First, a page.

Wnt pathway regulation by long-term moderate exercise in rat hippocampus

S. Bayod, Ilario Menella, S. Sanchez-Roige, J. F. Lalanza, R. M. Escorihuela, A. Camins, M. Pallàs, A. M. Canudas

Research output: Contribution to journalArticleResearchpeer-review

33 Citations (Scopus)

Abstract

An active lifestyle involving regular exercise reduces the deleterious effects of the aging process. At the cerebral level, both synaptic plasticity and neurogenesis are modulated by exercise, although the molecular mechanisms underlying these effects are not clearly understood. In the mature nervous system, the canonical Wnt (Wnt/β-catenin) signaling pathway is implicated in neuroprotection and synaptic plasticity. Here, we examined whether the Wnt pathway could be modulated in adult male rat hippocampus by long-term moderate exercise (treadmill running) or enrichment (handling/environmental stimulation). Sedentary animals showed higher protein levels of the Wnt antagonist, Dkk-1, the lowest levels being found in the exercised group. Although there was no evidence of any changes in activation of the LRP6 receptor, the total levels of LRP6 were higher in exercised and enriched animals. Analysis of some of the components implicated in the phosphorylation of β-catenin, which leads ultimately to its proteasomal degradation, revealed higher levels and activation of Axin1 and GSK-3α/β respectively in sedentary animals. However neither different phosphorylated forms nor total β-catenin protein levels differed between the experimental groups. Higher protein levels of Axin2 and the antiapoptotic protein, Bcl-2, were found with exercise and handling, whereas the proapototic, Bax, was unaffected. Thus, our results suggest activation of the Wnt pathway not only with moderate exercise, but also with the handling of the animals. © 2013 Elsevier B.V.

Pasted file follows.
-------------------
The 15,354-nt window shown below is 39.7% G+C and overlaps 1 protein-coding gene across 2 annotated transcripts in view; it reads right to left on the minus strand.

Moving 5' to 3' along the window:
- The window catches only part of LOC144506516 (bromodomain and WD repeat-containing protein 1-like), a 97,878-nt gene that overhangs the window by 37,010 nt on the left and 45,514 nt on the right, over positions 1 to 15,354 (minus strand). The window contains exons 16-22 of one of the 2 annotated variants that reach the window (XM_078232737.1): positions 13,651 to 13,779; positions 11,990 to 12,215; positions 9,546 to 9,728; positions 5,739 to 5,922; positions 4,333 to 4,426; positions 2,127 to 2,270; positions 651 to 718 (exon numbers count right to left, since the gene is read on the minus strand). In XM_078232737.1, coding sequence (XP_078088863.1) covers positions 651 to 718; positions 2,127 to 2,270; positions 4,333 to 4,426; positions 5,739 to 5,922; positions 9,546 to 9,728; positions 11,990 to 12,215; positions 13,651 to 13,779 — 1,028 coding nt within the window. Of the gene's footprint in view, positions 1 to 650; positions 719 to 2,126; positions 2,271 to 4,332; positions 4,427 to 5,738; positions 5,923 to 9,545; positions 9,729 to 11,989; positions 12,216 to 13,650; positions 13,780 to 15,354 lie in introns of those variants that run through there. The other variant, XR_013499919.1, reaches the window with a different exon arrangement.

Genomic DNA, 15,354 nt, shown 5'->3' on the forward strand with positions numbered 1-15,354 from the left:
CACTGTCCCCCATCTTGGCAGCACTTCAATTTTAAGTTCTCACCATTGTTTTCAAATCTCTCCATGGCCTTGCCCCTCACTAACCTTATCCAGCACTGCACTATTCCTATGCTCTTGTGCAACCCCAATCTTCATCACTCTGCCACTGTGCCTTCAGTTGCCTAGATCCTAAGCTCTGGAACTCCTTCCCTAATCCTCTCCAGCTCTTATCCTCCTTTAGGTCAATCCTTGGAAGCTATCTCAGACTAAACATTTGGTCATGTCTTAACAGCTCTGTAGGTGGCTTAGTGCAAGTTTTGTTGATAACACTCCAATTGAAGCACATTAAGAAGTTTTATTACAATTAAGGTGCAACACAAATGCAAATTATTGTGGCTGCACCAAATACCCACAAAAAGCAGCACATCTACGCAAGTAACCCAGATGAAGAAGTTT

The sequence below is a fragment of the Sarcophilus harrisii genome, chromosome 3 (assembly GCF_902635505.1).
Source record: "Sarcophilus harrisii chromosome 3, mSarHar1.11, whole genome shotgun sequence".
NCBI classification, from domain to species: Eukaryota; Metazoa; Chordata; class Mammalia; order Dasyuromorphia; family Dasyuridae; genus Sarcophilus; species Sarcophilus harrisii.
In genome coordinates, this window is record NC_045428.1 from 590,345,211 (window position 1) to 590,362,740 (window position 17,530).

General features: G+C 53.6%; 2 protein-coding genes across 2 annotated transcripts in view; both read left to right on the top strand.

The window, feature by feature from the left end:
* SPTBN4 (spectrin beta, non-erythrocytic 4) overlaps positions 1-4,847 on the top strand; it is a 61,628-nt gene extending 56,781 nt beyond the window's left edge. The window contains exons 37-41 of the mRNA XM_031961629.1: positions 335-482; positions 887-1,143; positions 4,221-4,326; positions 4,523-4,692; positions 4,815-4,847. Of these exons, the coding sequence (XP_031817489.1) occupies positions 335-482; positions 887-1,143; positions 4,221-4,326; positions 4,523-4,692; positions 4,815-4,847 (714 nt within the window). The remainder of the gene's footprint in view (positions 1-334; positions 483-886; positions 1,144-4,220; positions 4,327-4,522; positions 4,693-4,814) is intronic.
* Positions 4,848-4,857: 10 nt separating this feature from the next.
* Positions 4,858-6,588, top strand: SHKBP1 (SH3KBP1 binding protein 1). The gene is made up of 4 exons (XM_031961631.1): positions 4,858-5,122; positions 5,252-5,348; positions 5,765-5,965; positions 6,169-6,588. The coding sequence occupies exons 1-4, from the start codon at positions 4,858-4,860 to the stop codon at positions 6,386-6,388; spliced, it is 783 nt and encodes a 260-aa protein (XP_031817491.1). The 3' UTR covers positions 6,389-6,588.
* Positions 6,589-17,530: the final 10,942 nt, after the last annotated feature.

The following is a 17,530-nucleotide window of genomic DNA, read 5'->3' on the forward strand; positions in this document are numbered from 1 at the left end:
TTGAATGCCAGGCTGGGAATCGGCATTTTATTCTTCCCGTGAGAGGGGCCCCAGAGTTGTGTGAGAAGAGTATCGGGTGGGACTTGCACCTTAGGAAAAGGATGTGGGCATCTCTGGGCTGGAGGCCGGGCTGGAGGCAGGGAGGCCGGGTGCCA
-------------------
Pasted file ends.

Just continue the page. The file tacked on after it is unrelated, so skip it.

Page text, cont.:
Original languageEnglish
Pages (from-to)38-48
JournalBrain Research
Volume1543
DOIs
Publication statusPublished - 16 Jan 2014

Keywords

  • Dkk-1
  • Environmental enrichment
  • Hippocampus
  • Long-term moderate exercise
  • Wnt
  • β-catenin

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